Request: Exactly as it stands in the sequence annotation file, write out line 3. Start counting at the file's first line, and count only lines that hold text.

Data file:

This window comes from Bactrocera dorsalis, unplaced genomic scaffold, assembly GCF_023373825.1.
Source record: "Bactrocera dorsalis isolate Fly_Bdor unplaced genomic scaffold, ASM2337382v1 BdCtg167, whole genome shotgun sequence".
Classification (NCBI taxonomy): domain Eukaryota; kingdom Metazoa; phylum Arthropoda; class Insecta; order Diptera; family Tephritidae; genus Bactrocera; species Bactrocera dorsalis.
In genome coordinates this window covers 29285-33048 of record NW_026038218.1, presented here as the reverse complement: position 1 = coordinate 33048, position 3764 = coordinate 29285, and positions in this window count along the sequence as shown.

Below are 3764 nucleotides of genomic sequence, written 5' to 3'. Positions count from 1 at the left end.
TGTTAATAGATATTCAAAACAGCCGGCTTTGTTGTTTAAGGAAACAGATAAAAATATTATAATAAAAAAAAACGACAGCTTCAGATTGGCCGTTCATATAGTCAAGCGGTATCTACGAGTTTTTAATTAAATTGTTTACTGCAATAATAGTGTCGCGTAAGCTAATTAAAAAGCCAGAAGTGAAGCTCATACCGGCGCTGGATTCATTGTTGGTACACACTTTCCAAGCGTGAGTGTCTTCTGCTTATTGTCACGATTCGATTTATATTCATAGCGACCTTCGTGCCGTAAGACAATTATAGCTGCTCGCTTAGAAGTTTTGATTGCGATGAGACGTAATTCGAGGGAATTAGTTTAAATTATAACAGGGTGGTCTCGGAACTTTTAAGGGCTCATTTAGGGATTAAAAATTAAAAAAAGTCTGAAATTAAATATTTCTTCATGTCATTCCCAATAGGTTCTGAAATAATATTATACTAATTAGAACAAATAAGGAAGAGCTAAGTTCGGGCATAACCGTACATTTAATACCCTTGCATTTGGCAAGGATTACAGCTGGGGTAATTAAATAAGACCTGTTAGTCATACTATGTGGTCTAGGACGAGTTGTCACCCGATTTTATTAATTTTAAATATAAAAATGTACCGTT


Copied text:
Classification (NCBI taxonomy): domain Eukaryota; kingdom Metazoa; phylum Arthropoda; class Insecta; order Diptera; family Tephritidae; genus Bactrocera; species Bactrocera dorsalis.